Once someone learns that I’m an entrepreneurship professor, sooner or later I’ll be asked: “Can you really teach entrepreneurship?” This seems to come from the long-held – and consistently disproved – belief that entrepreneurs are special and if you aren’t born that way (props to Lady Gaga), there’s no point in trying. So let’s get that out of the way right now. Yes, entrepreneurship can be taught and learned, and entrepreneurs are just like the rest of us.
I’ll go so far as to say that the only thing that makes someone an entrepreneur (versus a dreamer) is the act of trying something. Have an idea and stop – you’re a dreamer. Have an idea and act – you’re an entrepreneur. Pretty simple, really.
We usually don’t have to teach people how to have ideas. But we can teach them how to look actively for opportunities. And how to tell good ideas from bad ones. And to evaluate how well a given idea or opportunity aligns with their personal goals and ambitions. And how to estimate the cost and feasibility of a new business concept. So, that’s the first part, though there’s a lot more to it, and really good ideas are harder to find than you might imagine.
But what about taking that first step? Isn’t that risky? Don’t you have to have the right type of personality to take chances?
Yes, risk tolerance (or propensity to take risk) varies from person to person. It’s a mix of nature and nurture, but it’s not as simple as whether someone is a risk taker. I prefer to think in terms of mindset, which is something that you can affect in yourself and others.
Two important steps in establishing the right mindset are giving people role models to emulate and providing opportunities to try things themselves. Using Oprah or Elon Musk as a model may have aspirational benefits, but in the real world it’s best to look to someone who’s a lot like ourselves. If we’re similar to an entrepreneur, and they’ve been able to make something work, maybe we can too. I often invite recent graduates back to the classroom and the current students realize that it wasn’t that long ago that the guest at the front of the room was sitting in the same seat they’re occupying now. Sometimes all it takes is a small connection to ignite the spark that eventually turns into a new venture.
Learning by doing is also incredibly powerful. That doesn’t mean you have to raise money and launch a major enterprise. It can be as simple as making something and selling it. Think about bake sales in school. Or garage sales. Or any situation where we were able to create something that was valuable to someone else. Because really, that’s what entrepreneurs do – they create value. No value, no customers.
In our communities there are all sorts of organizations that create value, whether it’s the Boy Scouts teaching woodland skills, or Junior Achievement teaching how to create an actual business. And the earlier we start instilling a can-do mindset, the more time each nascent entrepreneur will have to seek out and find an opportunity worth pursuing.
So what’s The Next Idea?
Let’s not worry about being born into entrepreneurship, let’s focus instead on teaching through example and learning by doing. Let’s create opportunities for everyone, young and old, to try their hands at making someone’s life a little better (which is really what it means to create value for someone).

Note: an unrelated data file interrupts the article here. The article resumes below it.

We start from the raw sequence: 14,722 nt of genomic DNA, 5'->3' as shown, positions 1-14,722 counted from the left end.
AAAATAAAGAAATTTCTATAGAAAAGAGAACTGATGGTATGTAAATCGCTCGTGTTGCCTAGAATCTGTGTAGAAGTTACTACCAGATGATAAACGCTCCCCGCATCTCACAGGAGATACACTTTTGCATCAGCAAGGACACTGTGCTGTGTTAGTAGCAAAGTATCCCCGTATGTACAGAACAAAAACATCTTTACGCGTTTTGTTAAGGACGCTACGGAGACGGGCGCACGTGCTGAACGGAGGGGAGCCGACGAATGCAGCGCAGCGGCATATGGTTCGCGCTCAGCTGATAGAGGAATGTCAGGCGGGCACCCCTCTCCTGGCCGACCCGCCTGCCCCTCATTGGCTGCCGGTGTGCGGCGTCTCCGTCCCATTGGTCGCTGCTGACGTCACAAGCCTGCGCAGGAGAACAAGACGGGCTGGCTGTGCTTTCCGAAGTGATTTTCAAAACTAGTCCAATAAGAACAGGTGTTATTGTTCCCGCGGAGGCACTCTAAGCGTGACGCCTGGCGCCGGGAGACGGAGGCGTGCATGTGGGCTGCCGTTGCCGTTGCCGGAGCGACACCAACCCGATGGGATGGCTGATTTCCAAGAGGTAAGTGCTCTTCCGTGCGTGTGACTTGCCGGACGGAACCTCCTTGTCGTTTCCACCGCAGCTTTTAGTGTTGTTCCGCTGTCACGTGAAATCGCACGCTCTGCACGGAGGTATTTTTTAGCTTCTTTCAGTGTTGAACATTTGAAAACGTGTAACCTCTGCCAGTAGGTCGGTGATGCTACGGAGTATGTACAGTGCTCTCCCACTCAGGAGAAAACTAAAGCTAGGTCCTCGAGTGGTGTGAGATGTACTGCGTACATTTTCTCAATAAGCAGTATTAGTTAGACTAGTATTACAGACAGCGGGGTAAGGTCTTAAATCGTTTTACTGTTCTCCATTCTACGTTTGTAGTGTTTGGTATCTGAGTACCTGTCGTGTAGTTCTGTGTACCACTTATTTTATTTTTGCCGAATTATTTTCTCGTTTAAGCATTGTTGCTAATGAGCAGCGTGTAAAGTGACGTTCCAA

We can make the learning so much more effective if it’s OK to fail. Most new ideas aren’t great straight out of the box. Learning from what doesn’t work is an important part of the entrepreneurial mindset. Obviously we don’t set out with the intention of failing, but we should be prepared for setbacks and prime ourselves to learn from them when they happen. Our role models can reinforce that lesson, and sometimes it’s a very hard one to learn. But if you can pull it all together: spot an opportunity, do something about it, and learn from what happens, then before you know it, you’ve become an entrepreneur.
Fortunately, little learning experiments can happen virtually anywhere and at any age. For example, if five people each put $2 in a pot, you can see how much profit you can generate in one week with the initial $10 investment. If you set it up as a competition, amazing things can happen. When using this as a classroom exercise, I’ve seen little enterprises that generated hundreds of dollars based on little more than hustle and creative thinking. Within a community, outstanding ventures could easily share their experiences in broader online communities, though Facebook, You Tube, etc. The model works for fundraising or charitable organizations as well, because the profit isn’t the point, it’s the process. Make something. Sell something. Make a little more (using the profits) and sell a little more. Improve the product. Keep making and selling. It doesn’t have to be big or complicated. It just needs to be something that someone wants or needs enough to spend a little cash to get it.
And if no one likes the idea or wants to buy the product, there are two lessons to be learned. The simple one is that customers are hard to predict. The bigger one is that getting it wrong isn’t the end of the world. Both are great lessons to learn for a couple of bucks. And that’s really what mindset is all about. Taking “no” as a place to learn and move forward is the entrepreneurial mindset. Taking “no” as a final answer isn’t.
Share Your Ideas:
- Do you have any examples of grassroots entrepreneurship in your community?
- What ideas do you have to encourage entrepreneurship?
Stewart Thornhill is the executive director of the Samuel Zell & Robert H. Lurie Institute for Entrepreneurial Studies at the University of Michigan's Ross School of Business.